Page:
13 Social Media Tips (Even If You're A Seasoned Expert)Monday, August 17, 2015
The saying "it's not what you know, it's who you know," is one we've all heard. The reality however is that it's not even who you know, it's who knows you. Over the past ten years, social media has become the best and least expensive way to market yourself and your company to a large audience, and to be discovered by people who may not even be on your radar yet. While this is news to exactly no one, the way social media is used has changed considerably since the various platforms hit the market.
While using social media may not require a lot of money, it does require more time than it used to (most "shortcuts" that worked even just two or three years ago no longer work, sorry — the people at the top of their game have pivoted to work smarter AND harder) and a thoughtful strategy. The companies who see a return from social media are the ones who have thought strategically about how to use it and consistently put in the time even when they'd rather not. Here are thirteen tips to help you as you create or revisit your own strategy:
1. Recognize that social media platforms have evolved and no longer work the way they used to — and that's okay. Facebook, Instagram, Snapchat, Pinterest, YouTube, and Twitter all have thriving, unique communities (not to mention their own unique and evolving algorithms). Learn how each community works currently and which make sense for your company. Also, the social platforms that make sense for your company may not necessarily be your favorites or the ones in your comfort zone.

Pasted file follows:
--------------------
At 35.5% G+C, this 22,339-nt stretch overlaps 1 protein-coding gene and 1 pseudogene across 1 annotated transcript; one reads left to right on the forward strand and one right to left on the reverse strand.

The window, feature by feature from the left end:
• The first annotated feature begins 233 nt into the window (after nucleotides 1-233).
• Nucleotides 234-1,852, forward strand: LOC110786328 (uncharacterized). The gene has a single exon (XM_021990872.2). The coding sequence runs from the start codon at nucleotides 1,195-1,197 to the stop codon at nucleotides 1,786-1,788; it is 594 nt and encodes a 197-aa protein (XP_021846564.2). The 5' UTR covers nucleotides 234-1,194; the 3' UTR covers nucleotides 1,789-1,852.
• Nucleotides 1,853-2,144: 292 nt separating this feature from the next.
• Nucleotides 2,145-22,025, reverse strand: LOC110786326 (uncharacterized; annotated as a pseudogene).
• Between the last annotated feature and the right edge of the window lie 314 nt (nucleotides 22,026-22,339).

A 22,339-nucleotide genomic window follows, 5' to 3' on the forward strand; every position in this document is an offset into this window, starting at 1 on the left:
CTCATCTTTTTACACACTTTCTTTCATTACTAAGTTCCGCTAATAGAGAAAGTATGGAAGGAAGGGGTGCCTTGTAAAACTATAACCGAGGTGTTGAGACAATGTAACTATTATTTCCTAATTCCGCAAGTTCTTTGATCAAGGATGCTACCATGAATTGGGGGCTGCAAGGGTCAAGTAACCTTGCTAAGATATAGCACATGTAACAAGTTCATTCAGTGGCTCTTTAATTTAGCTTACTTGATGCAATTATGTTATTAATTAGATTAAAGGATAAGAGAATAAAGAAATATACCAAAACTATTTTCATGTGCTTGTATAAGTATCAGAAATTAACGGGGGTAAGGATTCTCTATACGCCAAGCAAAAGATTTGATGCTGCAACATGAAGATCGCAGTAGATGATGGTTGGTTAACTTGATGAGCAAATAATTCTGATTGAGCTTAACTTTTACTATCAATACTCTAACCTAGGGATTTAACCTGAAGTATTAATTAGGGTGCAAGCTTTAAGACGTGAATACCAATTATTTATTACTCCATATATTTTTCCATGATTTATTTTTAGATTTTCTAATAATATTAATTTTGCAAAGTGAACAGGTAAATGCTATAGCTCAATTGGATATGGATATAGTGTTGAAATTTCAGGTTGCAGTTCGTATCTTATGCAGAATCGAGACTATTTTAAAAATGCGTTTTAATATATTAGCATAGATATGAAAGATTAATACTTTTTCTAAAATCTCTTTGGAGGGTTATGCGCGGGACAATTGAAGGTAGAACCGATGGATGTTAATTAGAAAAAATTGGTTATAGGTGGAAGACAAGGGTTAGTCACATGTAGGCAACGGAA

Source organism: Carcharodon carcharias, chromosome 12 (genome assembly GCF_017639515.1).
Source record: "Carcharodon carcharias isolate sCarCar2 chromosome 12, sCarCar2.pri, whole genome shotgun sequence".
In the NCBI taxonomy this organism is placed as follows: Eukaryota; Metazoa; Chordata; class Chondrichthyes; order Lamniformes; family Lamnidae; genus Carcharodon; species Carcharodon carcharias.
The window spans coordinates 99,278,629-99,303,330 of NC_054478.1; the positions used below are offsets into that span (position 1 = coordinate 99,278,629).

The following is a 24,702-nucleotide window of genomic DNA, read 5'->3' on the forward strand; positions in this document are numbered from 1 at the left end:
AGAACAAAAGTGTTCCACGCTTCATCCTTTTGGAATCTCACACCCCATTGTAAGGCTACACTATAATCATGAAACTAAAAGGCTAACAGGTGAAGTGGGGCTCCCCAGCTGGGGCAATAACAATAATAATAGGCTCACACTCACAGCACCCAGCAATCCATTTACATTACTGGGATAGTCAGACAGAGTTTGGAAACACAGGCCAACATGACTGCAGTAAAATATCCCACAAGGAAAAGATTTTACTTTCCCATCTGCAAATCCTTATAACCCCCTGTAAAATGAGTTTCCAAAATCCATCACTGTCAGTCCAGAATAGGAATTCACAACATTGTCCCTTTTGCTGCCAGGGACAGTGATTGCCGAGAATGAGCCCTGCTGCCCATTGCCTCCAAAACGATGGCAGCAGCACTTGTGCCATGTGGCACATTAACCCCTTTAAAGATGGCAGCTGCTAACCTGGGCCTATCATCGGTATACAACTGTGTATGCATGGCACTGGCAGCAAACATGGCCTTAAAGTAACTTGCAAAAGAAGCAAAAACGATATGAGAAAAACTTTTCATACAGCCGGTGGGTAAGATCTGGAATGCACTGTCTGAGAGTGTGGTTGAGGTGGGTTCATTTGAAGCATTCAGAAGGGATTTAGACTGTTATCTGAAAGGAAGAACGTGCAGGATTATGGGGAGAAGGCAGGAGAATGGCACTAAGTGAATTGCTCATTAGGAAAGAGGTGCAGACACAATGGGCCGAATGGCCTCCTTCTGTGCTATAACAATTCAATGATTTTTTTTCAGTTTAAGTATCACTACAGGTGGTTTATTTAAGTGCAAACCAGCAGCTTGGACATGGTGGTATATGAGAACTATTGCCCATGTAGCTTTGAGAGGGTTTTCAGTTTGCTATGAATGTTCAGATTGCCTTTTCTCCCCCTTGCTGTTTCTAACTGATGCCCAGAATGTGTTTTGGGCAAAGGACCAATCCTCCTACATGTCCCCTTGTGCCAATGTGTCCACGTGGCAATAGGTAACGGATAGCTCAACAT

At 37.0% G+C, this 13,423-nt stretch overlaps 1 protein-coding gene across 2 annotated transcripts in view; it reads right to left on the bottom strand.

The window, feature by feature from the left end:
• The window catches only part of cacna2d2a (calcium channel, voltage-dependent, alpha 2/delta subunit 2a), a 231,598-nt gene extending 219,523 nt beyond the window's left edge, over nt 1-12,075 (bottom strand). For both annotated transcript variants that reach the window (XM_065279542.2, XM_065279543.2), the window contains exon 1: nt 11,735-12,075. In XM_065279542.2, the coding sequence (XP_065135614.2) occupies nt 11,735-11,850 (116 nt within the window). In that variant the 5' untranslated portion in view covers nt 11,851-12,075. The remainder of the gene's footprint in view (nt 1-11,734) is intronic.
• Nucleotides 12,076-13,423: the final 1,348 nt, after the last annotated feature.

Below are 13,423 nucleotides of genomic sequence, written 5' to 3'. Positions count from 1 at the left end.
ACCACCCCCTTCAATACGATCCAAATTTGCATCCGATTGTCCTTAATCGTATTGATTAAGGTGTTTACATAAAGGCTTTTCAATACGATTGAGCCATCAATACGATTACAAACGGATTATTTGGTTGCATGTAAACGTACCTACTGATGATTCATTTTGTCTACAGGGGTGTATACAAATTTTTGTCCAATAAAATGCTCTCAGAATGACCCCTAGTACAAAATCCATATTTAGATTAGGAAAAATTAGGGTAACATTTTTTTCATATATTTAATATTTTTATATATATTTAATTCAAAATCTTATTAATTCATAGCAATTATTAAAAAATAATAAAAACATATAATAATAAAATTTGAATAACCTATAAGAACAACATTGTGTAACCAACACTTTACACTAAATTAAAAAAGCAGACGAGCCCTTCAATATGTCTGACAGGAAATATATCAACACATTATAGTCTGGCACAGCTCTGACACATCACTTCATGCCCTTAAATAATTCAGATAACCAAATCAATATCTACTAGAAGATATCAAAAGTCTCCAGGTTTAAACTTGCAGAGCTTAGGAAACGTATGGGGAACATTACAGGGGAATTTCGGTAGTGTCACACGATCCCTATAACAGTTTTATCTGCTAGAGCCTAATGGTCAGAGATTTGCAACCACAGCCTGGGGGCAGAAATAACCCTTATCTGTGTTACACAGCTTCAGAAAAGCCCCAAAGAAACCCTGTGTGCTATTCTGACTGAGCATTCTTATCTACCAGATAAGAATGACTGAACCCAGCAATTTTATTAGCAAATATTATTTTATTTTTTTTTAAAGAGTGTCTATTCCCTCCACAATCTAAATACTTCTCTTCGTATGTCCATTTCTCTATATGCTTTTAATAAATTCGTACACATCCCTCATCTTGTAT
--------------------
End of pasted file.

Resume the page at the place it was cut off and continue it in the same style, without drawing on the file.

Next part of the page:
2. Hashtags work differently on Twitter than they do on Instagram or Facebook because search works differently on each of these platforms. An example — on Twitter, hashtags are primarily used to categorize (#engage15) but words that aren’t hashtagged (wedding) will still show up in search. On Instagram, hashtags are used to categorize (#engage15) AND words must also be hashtagged (#wedding) in order to show up in search. Because hashtags slow the brain down while reading, it’s always better to use them sparingly whenever possible.
3. Have an informed opinion. Share it. Smart people like working with smart people. Mike Steib, CEO of XO Group (parent company of The Knot), does this really well via Twitter.
4. No one cares how good you are, they care how good you make them. Self promotion is not social media. An 80/20 or 90/10 ratio is a good rule of thumb for posting something self-promotional: one or two out of every ten posts can be promotional, the other eight or nine should be helpful/educational/inspirational/aspirational/a peek into who you are as a person or company. Abby Capalbo does this incredibly well on Instagram as does Suann Song of Appointed Co and Simplesong Design.
5. No matter how good you make them, or whether the economy is up or down, at the end of the day people want to do business with people they like. This goes for clients and other professionals. 68% of engaged couples want their wedding to be described as "the best day ever" and they want to make sure that — aside from having a strong portfolio and skill set — your personality will mesh with those of their friends, family, and other wedding professionals they've hired. Create boundaries, but share parts of your personal life. Teresa Wilson of Camelback Flowershop is great at striking this balance on Instagram as is Christine Traulich of RedBliss Design.